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Locked & Loaded Email Headhunting Tips for Recruiters

Trying to recruit top dogs in sales, or the most talented creatives? There’s plenty of recruitment competition out there, so you have to be at the very top of your game.

Locked & Loaded Email Headhunting Tips for Recruiters LG

That’s why you have to keep things simple, and set yourself two key goals when it comes to headhunting prospective recruits:

  1. Convince them to open the email with your sharp subject line.
  2. Convince them to respond, whether it’s to fill in a form, meet up for coffee or just to chat over email.

When you boil it down to these two very simple tasks, your job as a recruiter suddenly becomes much simpler too. So if you want to recruit the very best, take a look at our list of locked and loaded headhunting tips below!

Email Subject Lines are an Art

Are you emailing the social media intern or trying to poach a C-Level ‘head honcho’? At the same time, who are you emailing: somebody who is best suited to a corporate position, a creative, or somebody who works at a small local business? Tailor your subject line to the person and business you’re emailing. Here are three examples to detail what we mean.

  • Informal: ‘Snooping through your LinkedIn…’
  • Respectful: ‘Referred to you by [mutual connection]’
  • Creative: ‘Just saw some of your work—awesome stuff!’

Your subject line also has to be specific. If your subject line is ‘RE: an Opportunity’, almost nobody would open it. If your subject line is a basic one (like the three above, in fact) then a few targets would open it. But if it’s both relevant and specific, you’ve hit gold. Here are three relevant and specific examples:

  • Informal: ‘Just saw your LinkedIn, Alex…’
  • Respectful: ‘RE: your excellent presentation at GloboCon 2018’
  • Creative: ‘Love your designs on www.globo.com- let’s talk!’

Your Lead-in is Your Hook

Headhunting isn’t (or shouldn’t be) about mass email campaigns. It’s about targeted, high-quality two way communication. So with that in mind, you should tailor the body of the email, too. Not only that, but you have to answer the question of why on earth you’re actually emailing. Here are a few simple examples you can use.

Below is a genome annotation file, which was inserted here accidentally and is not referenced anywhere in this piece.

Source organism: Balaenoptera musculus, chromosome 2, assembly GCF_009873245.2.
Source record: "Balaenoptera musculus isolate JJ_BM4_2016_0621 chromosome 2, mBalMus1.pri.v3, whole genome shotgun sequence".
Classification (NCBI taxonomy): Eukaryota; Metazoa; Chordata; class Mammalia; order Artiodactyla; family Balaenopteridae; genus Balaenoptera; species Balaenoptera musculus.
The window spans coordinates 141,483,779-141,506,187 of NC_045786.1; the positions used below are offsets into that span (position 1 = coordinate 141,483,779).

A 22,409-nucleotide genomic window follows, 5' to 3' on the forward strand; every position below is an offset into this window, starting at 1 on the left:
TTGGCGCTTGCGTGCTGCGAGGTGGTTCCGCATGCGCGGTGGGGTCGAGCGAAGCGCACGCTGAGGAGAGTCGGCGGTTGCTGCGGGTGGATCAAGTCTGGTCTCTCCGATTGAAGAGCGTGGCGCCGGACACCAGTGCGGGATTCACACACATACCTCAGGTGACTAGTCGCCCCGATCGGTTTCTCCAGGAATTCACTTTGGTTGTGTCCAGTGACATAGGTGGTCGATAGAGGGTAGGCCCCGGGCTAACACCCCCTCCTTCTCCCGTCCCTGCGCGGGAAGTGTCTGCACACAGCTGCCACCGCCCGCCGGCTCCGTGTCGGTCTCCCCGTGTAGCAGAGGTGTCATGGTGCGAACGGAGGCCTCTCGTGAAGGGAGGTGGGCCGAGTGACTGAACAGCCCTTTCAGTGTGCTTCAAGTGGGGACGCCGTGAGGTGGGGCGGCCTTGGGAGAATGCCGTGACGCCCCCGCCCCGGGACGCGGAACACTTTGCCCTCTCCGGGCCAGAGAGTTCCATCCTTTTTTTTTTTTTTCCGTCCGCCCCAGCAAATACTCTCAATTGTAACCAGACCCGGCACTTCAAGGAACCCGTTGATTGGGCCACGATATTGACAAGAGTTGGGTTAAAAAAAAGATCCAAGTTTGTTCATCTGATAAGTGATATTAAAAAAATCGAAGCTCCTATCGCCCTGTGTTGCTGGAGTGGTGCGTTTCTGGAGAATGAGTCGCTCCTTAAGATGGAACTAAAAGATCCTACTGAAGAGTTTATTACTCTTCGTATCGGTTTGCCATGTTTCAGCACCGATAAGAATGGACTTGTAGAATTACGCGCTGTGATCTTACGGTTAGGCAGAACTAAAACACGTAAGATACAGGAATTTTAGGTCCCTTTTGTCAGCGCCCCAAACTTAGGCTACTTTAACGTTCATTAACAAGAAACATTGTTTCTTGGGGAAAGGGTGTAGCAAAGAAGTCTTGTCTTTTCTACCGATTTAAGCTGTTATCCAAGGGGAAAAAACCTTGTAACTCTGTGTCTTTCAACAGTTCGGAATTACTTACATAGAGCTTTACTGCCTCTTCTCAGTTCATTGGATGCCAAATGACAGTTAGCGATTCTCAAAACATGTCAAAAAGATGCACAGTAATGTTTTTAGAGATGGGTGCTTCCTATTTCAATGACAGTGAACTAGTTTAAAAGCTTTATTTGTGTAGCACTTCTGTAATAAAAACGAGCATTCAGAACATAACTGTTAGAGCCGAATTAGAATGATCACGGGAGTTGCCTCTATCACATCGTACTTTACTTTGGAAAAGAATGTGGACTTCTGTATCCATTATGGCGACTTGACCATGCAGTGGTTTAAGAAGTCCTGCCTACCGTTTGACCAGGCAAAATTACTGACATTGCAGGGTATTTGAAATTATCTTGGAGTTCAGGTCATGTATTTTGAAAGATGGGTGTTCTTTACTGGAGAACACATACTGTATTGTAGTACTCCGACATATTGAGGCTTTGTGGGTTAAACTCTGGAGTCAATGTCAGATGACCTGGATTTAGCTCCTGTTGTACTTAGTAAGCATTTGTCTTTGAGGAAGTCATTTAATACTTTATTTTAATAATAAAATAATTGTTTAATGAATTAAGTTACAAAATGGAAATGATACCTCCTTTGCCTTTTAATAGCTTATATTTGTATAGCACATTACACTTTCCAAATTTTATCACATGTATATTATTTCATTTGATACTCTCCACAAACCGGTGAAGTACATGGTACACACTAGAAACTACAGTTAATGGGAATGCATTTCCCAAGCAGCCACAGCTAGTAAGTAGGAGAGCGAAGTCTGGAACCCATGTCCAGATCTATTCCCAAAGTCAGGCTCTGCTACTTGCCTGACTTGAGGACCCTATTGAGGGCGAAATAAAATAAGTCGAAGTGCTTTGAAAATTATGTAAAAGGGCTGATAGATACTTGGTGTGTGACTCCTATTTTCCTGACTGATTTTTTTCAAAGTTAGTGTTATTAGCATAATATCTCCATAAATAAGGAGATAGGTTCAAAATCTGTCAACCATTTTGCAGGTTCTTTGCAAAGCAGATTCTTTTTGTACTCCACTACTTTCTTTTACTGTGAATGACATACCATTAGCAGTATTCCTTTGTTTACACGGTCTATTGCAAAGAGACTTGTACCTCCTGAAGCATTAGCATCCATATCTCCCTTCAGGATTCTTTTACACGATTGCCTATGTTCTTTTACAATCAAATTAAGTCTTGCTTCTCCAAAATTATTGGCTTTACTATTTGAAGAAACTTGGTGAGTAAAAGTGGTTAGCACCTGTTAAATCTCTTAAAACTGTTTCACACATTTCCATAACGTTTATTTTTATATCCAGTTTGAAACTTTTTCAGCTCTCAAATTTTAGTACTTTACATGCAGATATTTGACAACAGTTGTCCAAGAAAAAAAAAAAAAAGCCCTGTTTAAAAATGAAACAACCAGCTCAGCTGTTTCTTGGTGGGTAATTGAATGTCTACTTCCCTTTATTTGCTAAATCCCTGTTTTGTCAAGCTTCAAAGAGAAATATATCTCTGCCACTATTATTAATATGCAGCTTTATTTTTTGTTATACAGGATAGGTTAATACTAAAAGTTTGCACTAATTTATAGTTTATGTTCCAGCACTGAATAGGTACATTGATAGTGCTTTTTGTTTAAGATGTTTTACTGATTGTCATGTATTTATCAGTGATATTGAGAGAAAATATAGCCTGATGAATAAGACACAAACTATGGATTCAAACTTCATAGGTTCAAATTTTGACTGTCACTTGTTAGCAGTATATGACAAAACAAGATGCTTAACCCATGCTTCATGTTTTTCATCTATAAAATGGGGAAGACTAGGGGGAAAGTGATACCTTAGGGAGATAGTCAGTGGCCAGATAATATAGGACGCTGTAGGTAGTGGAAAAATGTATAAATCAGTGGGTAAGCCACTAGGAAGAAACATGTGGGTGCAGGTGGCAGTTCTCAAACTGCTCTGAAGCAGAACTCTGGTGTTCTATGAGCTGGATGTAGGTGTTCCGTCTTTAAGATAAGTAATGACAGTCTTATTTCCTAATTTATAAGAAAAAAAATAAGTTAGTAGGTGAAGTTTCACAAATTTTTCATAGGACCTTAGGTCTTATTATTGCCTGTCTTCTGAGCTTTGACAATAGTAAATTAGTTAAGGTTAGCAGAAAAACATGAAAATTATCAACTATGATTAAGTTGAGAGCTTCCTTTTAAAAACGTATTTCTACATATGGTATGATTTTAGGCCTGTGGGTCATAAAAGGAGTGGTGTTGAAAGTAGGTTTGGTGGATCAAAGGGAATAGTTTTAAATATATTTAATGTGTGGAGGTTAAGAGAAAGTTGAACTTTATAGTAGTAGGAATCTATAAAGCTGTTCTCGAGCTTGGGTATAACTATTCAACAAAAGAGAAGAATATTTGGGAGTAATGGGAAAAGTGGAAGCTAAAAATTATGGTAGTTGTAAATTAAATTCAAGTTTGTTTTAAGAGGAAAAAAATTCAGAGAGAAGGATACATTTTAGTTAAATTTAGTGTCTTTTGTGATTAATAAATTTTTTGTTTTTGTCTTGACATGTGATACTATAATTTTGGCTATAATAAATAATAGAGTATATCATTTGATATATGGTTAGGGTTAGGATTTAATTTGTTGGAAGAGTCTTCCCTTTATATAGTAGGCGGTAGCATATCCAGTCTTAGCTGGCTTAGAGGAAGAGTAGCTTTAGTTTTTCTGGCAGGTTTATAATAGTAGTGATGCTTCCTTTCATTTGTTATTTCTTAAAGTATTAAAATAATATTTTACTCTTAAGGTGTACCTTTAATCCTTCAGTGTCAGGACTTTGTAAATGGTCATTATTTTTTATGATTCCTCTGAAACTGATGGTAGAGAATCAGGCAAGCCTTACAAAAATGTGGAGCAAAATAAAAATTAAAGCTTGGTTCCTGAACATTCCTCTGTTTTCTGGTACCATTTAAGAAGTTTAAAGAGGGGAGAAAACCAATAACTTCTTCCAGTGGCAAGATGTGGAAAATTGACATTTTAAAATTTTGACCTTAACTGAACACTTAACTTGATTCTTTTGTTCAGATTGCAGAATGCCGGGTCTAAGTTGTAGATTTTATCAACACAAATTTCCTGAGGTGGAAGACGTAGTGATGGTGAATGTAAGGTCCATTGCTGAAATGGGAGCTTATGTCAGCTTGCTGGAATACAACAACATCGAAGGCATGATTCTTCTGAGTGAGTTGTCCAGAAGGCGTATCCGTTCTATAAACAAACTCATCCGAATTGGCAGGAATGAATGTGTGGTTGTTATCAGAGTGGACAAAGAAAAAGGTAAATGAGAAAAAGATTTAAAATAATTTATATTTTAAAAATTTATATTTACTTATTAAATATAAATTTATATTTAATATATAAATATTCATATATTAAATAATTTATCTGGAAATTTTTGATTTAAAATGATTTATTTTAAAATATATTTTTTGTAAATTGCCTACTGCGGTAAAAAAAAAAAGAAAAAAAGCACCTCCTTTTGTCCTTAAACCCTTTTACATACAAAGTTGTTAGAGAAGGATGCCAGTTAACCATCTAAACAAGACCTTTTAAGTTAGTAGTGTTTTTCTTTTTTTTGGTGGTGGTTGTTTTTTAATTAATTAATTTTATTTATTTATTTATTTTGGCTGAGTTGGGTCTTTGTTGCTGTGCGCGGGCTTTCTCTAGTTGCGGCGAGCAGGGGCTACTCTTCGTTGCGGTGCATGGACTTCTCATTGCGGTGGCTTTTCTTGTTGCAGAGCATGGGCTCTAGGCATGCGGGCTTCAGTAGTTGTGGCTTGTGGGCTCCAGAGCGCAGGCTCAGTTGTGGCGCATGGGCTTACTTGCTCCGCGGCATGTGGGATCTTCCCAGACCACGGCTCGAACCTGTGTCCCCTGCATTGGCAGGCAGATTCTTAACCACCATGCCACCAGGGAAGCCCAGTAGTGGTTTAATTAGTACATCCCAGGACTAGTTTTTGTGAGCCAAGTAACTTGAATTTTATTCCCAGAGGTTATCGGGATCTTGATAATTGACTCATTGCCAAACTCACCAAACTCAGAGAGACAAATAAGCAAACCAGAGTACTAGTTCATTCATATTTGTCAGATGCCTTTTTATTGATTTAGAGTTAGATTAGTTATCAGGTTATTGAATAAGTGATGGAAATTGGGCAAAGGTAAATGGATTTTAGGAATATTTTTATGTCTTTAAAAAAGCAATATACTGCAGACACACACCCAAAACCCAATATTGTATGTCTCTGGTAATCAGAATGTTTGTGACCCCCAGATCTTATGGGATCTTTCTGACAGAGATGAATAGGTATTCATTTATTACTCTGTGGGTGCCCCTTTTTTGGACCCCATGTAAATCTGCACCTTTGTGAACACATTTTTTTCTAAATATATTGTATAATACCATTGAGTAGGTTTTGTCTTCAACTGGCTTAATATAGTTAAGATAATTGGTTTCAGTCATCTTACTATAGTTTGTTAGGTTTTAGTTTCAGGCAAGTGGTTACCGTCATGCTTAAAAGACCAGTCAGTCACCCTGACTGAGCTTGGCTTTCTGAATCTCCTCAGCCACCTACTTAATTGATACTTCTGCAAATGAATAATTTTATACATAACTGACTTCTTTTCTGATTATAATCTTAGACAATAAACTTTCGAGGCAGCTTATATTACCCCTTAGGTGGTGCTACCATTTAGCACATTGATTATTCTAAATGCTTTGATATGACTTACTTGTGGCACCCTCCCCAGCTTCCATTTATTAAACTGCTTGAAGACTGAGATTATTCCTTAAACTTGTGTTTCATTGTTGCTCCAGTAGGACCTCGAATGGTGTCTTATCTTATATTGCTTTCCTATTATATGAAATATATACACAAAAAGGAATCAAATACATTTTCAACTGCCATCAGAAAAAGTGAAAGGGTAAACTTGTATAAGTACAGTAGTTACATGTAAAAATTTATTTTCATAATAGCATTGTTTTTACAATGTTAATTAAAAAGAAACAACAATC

Keep Your Email Short

When it comes to hooking in potential candidates, don’t bore them with details. Don’t drown them in information on requirements and hiring processes. Don’t even go into too much detail about the benefits they’ll get, whatever those might be. Does that sound counterintuitive? Well, there’s a good reason why it should.

Instead, try and boil down why somebody should jump ship and join the business you’re recruiting for in just one sentence. Here are some examples to illustrate what we mean:

  1. Our client GloboCorp consistently rated as the most exciting place to work in Manchester.
  2. Our client GloboCorp doubled in size last year, and they’re not slowing down.
  3. Our client GloboCorp are rising stars in sales, which could do wonders for your career.
The Complete Email Template

So, how can you put all of those ideas together to pull off the perfect headhunting email template? Here’s an example. For the purpose of this exercise, let’s say we’re trying to recruit team leaders for a sales department at an established and successful call centre with an informal, relaxed atmosphere. Further, let’s say that our contact is somebody called Alex, a top dog on the sales floor at a rival to the business we represent.

So: those are our three top headhunting tips. Whether you’re making your own email templates, or working with what you have already, remember these top three tips and how to use them. They can make the difference between landing your next candidate, and just missing out. If you are looking to put together some cold contact recrutiemnt emails, you might want to check this out.